HMRC has outlined the details its digital tax strategy in a series of consultation documents, published today.
The six consultation documents, which seek views on HMRC’s Making Tax Digital programme to digitalise the tax system, are being unveiled as HMRC also announces that 1.3 million small businesses will be able to benefit from Making Tax Digital without needing to update HMRC quarterly or keep their records digitally.
The announcement follows the news that HMRC’s chief digital officer is set to leave the department when his contract expires next month.
The government is also considering deferring digital record-keeping and quarterly updating for a further group of small businesses and will explore options to assist businesses with the transition. Finally, the consultation documents confirm that those who cannot go digital will not be required to.
Jane Ellison, financial secretary to the Treasury, said: “We are committed to a transparent and accessible tax system fit for the digital age, and Making Tax Digital is at the heart of these plans. This new system will make the UK’s tax administration more efficient and straightforward, and will offer businesses greater clarity when it comes to paying their tax bills.
“By replacing the annual tax return with simple, digital updates, businesses will be able to concentrate on putting people and profit, not paperwork, first.”
The documents on Making Tax Digital look at:
- Making Tax Digital: Bringing Business Tax Into the Digital Age – This consultation considers how digital record keeping and regular updates should operate including exemptions.
- Business Income Tax: Simplifying Tax for Unincorporated Businesses – This consultation seeks views on: changing how the self-employed map accounting periods onto the tax year (basis period reform); extending cash basis accounting; reducing reporting requirements; and reducing the need to distinguish between capital and revenue for businesses using cash basis accounting.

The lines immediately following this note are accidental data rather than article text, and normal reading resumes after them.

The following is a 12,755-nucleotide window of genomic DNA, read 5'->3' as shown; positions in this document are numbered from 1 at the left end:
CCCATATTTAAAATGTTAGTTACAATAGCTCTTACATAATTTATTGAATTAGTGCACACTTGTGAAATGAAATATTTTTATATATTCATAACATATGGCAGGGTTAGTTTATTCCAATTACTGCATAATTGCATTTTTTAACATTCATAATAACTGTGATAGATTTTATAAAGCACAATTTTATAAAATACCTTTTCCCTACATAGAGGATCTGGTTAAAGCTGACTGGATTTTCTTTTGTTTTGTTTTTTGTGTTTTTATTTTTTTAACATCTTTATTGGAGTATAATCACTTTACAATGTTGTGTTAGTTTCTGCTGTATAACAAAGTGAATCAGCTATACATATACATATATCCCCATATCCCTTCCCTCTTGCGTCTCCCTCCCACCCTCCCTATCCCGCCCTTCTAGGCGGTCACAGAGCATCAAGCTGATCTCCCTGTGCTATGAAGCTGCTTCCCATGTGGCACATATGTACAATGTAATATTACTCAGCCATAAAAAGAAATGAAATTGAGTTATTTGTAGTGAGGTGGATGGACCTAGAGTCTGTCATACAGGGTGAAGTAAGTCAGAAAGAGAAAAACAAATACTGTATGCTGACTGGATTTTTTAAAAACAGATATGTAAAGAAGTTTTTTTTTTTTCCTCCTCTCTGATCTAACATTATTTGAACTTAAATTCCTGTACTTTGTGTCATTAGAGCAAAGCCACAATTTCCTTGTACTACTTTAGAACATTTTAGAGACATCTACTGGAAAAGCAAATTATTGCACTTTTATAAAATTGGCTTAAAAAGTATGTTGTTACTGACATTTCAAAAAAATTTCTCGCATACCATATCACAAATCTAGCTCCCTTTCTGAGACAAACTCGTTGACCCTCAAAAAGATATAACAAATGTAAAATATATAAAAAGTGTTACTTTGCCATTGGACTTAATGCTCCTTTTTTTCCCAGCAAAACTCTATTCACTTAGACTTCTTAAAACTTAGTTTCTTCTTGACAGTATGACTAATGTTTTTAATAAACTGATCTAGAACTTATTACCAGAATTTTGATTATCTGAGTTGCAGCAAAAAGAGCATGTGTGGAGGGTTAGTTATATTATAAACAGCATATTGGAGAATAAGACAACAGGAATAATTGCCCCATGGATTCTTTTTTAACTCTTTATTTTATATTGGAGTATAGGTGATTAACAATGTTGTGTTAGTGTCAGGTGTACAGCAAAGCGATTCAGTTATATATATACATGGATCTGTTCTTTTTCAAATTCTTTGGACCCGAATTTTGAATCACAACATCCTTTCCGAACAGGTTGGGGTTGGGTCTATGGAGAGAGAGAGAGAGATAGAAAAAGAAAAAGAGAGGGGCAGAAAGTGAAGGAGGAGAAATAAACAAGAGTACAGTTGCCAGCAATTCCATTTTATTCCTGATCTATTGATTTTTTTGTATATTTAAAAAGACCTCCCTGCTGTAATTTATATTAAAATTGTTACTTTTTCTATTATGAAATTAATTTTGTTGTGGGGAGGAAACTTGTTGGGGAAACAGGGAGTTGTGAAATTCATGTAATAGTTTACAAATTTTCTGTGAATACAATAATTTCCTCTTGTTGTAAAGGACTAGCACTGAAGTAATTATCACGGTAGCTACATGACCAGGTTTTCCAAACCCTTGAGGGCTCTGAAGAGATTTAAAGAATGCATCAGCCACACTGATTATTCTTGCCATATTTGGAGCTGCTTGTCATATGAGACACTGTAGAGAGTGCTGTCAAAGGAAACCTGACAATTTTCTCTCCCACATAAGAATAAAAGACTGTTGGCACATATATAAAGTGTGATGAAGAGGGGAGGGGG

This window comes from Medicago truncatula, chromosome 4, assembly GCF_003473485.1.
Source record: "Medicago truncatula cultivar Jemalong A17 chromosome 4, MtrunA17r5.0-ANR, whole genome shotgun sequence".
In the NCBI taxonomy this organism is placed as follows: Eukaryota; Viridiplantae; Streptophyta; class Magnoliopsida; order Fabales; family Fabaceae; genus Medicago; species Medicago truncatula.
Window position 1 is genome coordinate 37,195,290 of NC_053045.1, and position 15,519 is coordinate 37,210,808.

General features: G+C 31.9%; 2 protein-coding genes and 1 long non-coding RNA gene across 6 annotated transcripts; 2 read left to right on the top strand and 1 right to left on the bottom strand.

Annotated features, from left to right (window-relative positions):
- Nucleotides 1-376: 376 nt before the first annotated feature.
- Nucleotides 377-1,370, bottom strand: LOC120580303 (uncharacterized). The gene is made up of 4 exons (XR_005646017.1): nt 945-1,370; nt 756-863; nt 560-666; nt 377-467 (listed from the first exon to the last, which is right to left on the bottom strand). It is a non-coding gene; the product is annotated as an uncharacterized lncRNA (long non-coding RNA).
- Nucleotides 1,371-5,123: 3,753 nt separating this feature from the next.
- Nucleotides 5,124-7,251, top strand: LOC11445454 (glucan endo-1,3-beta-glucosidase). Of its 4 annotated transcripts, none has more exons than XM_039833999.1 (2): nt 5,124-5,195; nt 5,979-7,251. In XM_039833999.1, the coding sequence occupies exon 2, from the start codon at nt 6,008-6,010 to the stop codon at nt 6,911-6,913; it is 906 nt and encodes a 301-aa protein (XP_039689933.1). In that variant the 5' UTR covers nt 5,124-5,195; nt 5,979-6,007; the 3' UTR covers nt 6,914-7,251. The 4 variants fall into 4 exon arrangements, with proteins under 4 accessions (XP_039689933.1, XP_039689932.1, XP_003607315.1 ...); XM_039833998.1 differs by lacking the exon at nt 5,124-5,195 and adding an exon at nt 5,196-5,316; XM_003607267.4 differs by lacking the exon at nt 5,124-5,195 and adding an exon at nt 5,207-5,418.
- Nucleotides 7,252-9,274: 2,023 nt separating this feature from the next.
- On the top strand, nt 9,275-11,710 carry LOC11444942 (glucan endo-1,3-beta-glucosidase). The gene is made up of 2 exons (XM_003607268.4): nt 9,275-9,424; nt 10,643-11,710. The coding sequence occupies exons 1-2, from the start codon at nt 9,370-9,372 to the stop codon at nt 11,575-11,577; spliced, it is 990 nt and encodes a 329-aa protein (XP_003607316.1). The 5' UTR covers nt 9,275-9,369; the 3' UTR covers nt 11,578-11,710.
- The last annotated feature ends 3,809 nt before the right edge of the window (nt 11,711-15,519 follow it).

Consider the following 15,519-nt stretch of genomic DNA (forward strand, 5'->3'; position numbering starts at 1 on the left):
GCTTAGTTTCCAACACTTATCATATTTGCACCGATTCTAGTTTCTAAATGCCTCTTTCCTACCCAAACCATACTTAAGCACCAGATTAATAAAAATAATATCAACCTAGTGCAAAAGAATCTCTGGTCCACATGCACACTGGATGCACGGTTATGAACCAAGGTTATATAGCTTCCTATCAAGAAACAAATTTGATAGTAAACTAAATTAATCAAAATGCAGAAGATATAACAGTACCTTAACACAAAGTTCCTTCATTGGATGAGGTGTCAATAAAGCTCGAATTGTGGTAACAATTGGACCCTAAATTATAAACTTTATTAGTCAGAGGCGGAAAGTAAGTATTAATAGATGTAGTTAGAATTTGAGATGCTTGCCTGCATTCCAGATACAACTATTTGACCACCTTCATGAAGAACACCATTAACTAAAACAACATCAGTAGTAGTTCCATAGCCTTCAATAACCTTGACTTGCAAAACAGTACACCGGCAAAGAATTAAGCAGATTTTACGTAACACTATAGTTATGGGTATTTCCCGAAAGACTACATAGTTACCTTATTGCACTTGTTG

- Business Income Tax: Simplified Cash Basis for Unincorporated Property Businesses – This consultation considers the extension of cash basis accounting to landlords.
- Making Tax Digital: Voluntary Pay As You Go – This consultation: looks at options for business customers covered by the requirement for digital record-keeping to make and manage their voluntary payments; considers how voluntary payments will be allocated across a customer’s different taxes; and explores the best way of dealing with the repayment of voluntary payments. It also broaches the opportunity regular updating provides to make earlier repayments of withheld taxes.
- Making Tax Digital: Tax Administration – The consultation covers aspects of the tax administration framework that need to change to support Making Tax Digital. It also sets out proposals to align aspects of the tax administration framework across taxes, including the simplification of late filing and late payment sanctions.
- Making Tax Digital: Transforming the tax system through the better use of information – This consultation focuses on how HMRC will make better use of the information we currently receive from third parties to provide a more transparent service for customers that reduces end of year underpayments and overpayments. It also explores our future ambition for the use of third party information from 2018 onwards, which will enable us to deliver the end of the tax return by 2020.
Edward Troup, executive chair, HMRC, said: “Making Tax Digital represents very significant change. It will bring the tax system into the 21st century and help make HMRC one of the most digitally-advanced tax administrations in the world. Going digital will abolish the annual tax return as we know it by 2020, replacing it with a personalised digital service through which taxpayers will be able to send and receive information to HMRC at the click of a button.
“There is still a lot to design and develop, and it’s important that we do this hand-in-hand with our customers and their representatives; these consultations are the next step in this process.”
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